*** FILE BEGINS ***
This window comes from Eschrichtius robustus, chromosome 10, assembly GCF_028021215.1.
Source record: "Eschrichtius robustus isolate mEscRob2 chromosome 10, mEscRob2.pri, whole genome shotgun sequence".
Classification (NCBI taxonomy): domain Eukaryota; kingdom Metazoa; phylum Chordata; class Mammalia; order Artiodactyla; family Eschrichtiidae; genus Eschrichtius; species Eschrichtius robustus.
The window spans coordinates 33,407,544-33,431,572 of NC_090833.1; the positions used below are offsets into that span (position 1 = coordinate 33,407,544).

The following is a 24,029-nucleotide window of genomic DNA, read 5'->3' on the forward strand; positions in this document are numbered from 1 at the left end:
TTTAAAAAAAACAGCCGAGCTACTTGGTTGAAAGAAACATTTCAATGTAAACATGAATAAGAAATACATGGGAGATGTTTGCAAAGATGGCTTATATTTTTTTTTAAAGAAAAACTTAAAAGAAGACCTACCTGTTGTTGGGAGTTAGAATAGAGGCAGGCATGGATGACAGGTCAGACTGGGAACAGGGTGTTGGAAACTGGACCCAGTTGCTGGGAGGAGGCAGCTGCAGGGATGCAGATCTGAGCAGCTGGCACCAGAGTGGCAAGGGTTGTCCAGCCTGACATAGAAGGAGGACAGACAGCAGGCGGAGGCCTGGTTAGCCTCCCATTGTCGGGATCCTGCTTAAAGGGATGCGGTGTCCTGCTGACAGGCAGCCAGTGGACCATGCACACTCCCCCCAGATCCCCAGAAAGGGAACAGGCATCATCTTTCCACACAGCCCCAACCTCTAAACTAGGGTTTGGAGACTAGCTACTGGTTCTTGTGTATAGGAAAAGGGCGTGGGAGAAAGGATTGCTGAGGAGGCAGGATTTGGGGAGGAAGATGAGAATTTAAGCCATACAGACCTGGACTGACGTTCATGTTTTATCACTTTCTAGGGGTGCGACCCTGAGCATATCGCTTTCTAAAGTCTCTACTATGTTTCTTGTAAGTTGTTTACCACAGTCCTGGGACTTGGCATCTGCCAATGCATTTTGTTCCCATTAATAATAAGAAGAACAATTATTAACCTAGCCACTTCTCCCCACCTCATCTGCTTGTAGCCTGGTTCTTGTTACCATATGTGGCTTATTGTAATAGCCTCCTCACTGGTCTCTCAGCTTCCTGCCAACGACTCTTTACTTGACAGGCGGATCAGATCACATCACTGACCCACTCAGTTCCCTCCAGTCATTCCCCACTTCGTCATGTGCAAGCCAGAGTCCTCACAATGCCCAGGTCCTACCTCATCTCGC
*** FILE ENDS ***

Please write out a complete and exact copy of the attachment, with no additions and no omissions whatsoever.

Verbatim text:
This window comes from Eschrichtius robustus, chromosome 10, assembly GCF_028021215.1.
Source record: "Eschrichtius robustus isolate mEscRob2 chromosome 10, mEscRob2.pri, whole genome shotgun sequence".
Classification (NCBI taxonomy): domain Eukaryota; kingdom Metazoa; phylum Chordata; class Mammalia; order Artiodactyla; family Eschrichtiidae; genus Eschrichtius; species Eschrichtius robustus.
The window spans coordinates 33,407,544-33,431,572 of NC_090833.1; the positions used below are offsets into that span (position 1 = coordinate 33,407,544).

The following is a 24,029-nucleotide window of genomic DNA, read 5'->3' on the forward strand; positions in this document are numbered from 1 at the left end:
TTTAAAAAAAACAGCCGAGCTACTTGGTTGAAAGAAACATTTCAATGTAAACATGAATAAGAAATACATGGGAGATGTTTGCAAAGATGGCTTATATTTTTTTTTAAAGAAAAACTTAAAAGAAGACCTACCTGTTGTTGGGAGTTAGAATAGAGGCAGGCATGGATGACAGGTCAGACTGGGAACAGGGTGTTGGAAACTGGACCCAGTTGCTGGGAGGAGGCAGCTGCAGGGATGCAGATCTGAGCAGCTGGCACCAGAGTGGCAAGGGTTGTCCAGCCTGACATAGAAGGAGGACAGACAGCAGGCGGAGGCCTGGTTAGCCTCCCATTGTCGGGATCCTGCTTAAAGGGATGCGGTGTCCTGCTGACAGGCAGCCAGTGGACCATGCACACTCCCCCCAGATCCCCAGAAAGGGAACAGGCATCATCTTTCCACACAGCCCCAACCTCTAAACTAGGGTTTGGAGACTAGCTACTGGTTCTTGTGTATAGGAAAAGGGCGTGGGAGAAAGGATTGCTGAGGAGGCAGGATTTGGGGAGGAAGATGAGAATTTAAGCCATACAGACCTGGACTGACGTTCATGTTTTATCACTTTCTAGGGGTGCGACCCTGAGCATATCGCTTTCTAAAGTCTCTACTATGTTTCTTGTAAGTTGTTTACCACAGTCCTGGGACTTGGCATCTGCCAATGCATTTTGTTCCCATTAATAATAAGAAGAACAATTATTAACCTAGCCACTTCTCCCCACCTCATCTGCTTGTAGCCTGGTTCTTGTTACCATATGTGGCTTATTGTAATAGCCTCCTCACTGGTCTCTCAGCTTCCTGCCAACGACTCTTTACTTGACAGGCGGATCAGATCACATCACTGACCCACTCAGTTCCCTCCAGTCATTCCCCACTTCGTCATGTGCAAGCCAGAGTCCTCACAATGCCCAGGTCCTACCTCATCTCGC